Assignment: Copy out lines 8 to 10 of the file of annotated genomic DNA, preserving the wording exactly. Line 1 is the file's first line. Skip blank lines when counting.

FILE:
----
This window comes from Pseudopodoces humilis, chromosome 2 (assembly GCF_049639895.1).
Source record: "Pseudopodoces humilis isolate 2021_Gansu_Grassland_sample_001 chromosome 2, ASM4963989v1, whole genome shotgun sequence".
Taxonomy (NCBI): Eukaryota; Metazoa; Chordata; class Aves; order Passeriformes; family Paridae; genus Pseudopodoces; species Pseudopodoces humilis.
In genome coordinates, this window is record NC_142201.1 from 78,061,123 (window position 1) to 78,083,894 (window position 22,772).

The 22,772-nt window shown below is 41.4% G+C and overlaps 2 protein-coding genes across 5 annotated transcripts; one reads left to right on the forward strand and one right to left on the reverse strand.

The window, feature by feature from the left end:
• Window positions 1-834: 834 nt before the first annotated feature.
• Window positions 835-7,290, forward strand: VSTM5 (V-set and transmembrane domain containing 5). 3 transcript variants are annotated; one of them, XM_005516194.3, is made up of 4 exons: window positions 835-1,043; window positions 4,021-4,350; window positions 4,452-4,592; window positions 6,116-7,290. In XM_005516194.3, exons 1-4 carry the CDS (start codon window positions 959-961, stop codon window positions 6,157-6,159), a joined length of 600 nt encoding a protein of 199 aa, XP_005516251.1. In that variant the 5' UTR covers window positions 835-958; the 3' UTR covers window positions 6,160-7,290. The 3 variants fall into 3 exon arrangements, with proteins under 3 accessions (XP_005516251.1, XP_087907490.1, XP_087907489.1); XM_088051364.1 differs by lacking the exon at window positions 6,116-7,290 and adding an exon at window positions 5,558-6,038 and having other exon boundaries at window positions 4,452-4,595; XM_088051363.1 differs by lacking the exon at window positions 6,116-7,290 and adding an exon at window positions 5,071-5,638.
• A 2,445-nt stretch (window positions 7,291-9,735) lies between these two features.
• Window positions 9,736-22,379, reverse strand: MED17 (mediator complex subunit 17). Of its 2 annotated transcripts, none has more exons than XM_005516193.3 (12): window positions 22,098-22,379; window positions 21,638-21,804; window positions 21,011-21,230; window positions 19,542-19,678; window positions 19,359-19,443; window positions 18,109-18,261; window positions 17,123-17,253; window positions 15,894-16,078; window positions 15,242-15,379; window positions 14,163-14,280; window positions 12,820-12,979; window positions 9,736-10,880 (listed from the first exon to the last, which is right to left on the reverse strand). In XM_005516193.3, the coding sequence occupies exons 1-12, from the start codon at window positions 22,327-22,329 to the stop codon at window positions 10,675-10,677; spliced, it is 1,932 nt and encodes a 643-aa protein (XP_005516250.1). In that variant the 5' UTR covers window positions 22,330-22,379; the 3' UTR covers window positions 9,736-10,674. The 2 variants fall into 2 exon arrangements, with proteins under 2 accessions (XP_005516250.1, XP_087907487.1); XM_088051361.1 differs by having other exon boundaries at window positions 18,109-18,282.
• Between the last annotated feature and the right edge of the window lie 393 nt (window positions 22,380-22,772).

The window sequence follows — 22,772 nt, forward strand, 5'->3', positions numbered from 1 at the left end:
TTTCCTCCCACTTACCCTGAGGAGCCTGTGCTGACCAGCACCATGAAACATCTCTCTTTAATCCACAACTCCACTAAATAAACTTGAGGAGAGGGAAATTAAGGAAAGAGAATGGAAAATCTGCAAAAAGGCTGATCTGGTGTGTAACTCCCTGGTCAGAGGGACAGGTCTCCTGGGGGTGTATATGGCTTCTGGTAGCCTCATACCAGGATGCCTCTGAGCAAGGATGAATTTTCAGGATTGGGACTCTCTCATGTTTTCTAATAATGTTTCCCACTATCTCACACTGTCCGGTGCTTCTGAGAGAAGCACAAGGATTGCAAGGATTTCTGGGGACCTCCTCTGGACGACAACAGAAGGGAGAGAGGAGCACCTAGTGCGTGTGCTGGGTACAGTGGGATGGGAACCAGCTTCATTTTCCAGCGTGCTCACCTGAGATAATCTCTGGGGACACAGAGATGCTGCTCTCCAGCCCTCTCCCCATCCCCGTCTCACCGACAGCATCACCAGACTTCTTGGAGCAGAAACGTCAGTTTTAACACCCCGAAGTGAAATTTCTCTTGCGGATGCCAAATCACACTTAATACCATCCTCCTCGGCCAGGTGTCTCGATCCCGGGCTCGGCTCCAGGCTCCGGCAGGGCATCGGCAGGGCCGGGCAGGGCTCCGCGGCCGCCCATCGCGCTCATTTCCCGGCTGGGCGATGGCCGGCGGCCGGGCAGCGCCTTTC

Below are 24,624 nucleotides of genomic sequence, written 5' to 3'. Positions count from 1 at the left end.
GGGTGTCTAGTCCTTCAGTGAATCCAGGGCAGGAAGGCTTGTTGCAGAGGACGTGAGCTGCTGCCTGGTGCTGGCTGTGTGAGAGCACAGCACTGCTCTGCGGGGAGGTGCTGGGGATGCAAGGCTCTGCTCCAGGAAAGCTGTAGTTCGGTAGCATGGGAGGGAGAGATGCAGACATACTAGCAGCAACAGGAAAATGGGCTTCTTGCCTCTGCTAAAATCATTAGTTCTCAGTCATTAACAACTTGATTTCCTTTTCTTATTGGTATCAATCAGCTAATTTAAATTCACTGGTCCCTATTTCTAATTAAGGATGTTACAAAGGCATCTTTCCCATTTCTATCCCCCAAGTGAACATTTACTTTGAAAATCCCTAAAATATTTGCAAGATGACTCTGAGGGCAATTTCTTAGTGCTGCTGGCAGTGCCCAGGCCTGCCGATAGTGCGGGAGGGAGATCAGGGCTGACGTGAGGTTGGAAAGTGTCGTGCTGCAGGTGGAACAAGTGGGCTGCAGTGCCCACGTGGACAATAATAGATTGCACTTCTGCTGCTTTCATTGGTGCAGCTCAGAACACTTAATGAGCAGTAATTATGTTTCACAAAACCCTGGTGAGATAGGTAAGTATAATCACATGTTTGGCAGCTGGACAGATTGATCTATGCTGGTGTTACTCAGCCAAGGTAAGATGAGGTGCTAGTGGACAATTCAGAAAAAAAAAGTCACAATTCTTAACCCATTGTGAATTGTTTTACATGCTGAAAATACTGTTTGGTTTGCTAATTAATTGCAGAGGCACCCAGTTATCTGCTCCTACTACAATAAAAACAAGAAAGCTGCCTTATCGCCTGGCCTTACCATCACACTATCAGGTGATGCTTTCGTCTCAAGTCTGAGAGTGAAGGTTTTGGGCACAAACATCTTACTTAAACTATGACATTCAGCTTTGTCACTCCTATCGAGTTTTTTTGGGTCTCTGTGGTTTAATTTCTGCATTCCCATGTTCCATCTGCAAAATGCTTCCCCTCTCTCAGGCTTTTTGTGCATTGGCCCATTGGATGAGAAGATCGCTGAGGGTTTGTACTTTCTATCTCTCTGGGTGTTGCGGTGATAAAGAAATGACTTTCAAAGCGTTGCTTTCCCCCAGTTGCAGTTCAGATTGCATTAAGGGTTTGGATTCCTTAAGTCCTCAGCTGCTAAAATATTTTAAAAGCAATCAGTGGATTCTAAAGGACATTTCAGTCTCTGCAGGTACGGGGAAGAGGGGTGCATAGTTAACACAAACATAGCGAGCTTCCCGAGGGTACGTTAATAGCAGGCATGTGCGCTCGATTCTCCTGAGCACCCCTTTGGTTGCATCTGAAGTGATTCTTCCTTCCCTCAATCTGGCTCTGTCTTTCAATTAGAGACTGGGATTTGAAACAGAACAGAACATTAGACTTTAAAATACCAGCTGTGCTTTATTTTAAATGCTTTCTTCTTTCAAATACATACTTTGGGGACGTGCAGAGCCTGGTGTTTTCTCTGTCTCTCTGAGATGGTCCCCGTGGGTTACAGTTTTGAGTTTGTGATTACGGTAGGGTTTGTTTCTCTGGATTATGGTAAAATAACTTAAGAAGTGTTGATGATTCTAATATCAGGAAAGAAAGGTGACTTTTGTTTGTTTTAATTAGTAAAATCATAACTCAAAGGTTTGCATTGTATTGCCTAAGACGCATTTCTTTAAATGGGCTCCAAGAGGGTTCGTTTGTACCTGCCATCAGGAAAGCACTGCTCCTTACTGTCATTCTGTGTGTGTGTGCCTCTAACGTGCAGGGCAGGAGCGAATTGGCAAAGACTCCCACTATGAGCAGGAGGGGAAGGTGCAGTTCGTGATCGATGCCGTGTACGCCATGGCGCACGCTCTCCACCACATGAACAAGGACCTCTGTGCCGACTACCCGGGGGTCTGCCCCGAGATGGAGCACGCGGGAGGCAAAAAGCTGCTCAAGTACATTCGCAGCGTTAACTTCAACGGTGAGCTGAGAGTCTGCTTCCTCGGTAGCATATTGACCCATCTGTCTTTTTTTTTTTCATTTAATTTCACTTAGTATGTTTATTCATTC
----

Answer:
• Window positions 835-7,290, forward strand: VSTM5 (V-set and transmembrane domain containing 5). 3 transcript variants are annotated; one of them, XM_005516194.3, is made up of 4 exons: window positions 835-1,043; window positions 4,021-4,350; window positions 4,452-4,592; window positions 6,116-7,290. In XM_005516194.3, exons 1-4 carry the CDS (start codon window positions 959-961, stop codon window positions 6,157-6,159), a joined length of 600 nt encoding a protein of 199 aa, XP_005516251.1. In that variant the 5' UTR covers window positions 835-958; the 3' UTR covers window positions 6,160-7,290. The 3 variants fall into 3 exon arrangements, with proteins under 3 accessions (XP_005516251.1, XP_087907490.1, XP_087907489.1); XM_088051364.1 differs by lacking the exon at window positions 6,116-7,290 and adding an exon at window positions 5,558-6,038 and having other exon boundaries at window positions 4,452-4,595; XM_088051363.1 differs by lacking the exon at window positions 6,116-7,290 and adding an exon at window positions 5,071-5,638.
• A 2,445-nt stretch (window positions 7,291-9,735) lies between these two features.
• Window positions 9,736-22,379, reverse strand: MED17 (mediator complex subunit 17). Of its 2 annotated transcripts, none has more exons than XM_005516193.3 (12): window positions 22,098-22,379; window positions 21,638-21,804; window positions 21,011-21,230; window positions 19,542-19,678; window positions 19,359-19,443; window positions 18,109-18,261; window positions 17,123-17,253; window positions 15,894-16,078; window positions 15,242-15,379; window positions 14,163-14,280; window positions 12,820-12,979; window positions 9,736-10,880 (listed from the first exon to the last, which is right to left on the reverse strand). In XM_005516193.3, the coding sequence occupies exons 1-12, from the start codon at window positions 22,327-22,329 to the stop codon at window positions 10,675-10,677; spliced, it is 1,932 nt and encodes a 643-aa protein (XP_005516250.1). In that variant the 5' UTR covers window positions 22,330-22,379; the 3' UTR covers window positions 9,736-10,674. The 2 variants fall into 2 exon arrangements, with proteins under 2 accessions (XP_005516250.1, XP_087907487.1); XM_088051361.1 differs by having other exon boundaries at window positions 18,109-18,282.